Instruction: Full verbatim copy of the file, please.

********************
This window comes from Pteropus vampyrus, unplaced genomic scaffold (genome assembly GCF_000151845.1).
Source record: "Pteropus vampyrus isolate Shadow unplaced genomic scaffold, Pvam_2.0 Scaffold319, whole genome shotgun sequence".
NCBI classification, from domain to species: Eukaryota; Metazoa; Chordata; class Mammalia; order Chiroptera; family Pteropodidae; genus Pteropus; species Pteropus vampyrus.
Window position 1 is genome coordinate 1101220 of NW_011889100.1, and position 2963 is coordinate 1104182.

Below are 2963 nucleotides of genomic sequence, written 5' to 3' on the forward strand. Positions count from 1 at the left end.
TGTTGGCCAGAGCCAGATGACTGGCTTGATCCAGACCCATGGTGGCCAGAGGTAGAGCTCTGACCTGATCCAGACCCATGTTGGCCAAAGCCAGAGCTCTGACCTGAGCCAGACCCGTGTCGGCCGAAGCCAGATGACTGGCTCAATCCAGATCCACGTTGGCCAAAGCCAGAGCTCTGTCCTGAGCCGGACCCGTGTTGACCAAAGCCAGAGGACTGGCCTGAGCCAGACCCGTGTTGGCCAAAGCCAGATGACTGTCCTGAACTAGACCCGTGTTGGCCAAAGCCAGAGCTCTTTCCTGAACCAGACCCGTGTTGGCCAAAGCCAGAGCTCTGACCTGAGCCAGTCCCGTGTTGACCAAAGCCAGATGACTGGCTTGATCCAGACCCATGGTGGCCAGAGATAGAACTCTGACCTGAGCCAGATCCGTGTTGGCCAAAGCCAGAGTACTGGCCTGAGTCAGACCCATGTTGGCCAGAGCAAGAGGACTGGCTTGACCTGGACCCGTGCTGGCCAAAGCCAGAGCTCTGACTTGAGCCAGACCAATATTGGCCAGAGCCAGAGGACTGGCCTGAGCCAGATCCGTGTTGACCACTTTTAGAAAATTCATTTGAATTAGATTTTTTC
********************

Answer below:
This window comes from Pteropus vampyrus, unplaced genomic scaffold (genome assembly GCF_000151845.1).
Source record: "Pteropus vampyrus isolate Shadow unplaced genomic scaffold, Pvam_2.0 Scaffold319, whole genome shotgun sequence".
NCBI classification, from domain to species: Eukaryota; Metazoa; Chordata; class Mammalia; order Chiroptera; family Pteropodidae; genus Pteropus; species Pteropus vampyrus.
Window position 1 is genome coordinate 1101220 of NW_011889100.1, and position 2963 is coordinate 1104182.

Below are 2963 nucleotides of genomic sequence, written 5' to 3' on the forward strand. Positions count from 1 at the left end.
TGTTGGCCAGAGCCAGATGACTGGCTTGATCCAGACCCATGGTGGCCAGAGGTAGAGCTCTGACCTGATCCAGACCCATGTTGGCCAAAGCCAGAGCTCTGACCTGAGCCAGACCCGTGTCGGCCGAAGCCAGATGACTGGCTCAATCCAGATCCACGTTGGCCAAAGCCAGAGCTCTGTCCTGAGCCGGACCCGTGTTGACCAAAGCCAGAGGACTGGCCTGAGCCAGACCCGTGTTGGCCAAAGCCAGATGACTGTCCTGAACTAGACCCGTGTTGGCCAAAGCCAGAGCTCTTTCCTGAACCAGACCCGTGTTGGCCAAAGCCAGAGCTCTGACCTGAGCCAGTCCCGTGTTGACCAAAGCCAGATGACTGGCTTGATCCAGACCCATGGTGGCCAGAGATAGAACTCTGACCTGAGCCAGATCCGTGTTGGCCAAAGCCAGAGTACTGGCCTGAGTCAGACCCATGTTGGCCAGAGCAAGAGGACTGGCTTGACCTGGACCCGTGCTGGCCAAAGCCAGAGCTCTGACTTGAGCCAGACCAATATTGGCCAGAGCCAGAGGACTGGCCTGAGCCAGATCCGTGTTGACCACTTTTAGAAAATTCATTTGAATTAGATTTTTTC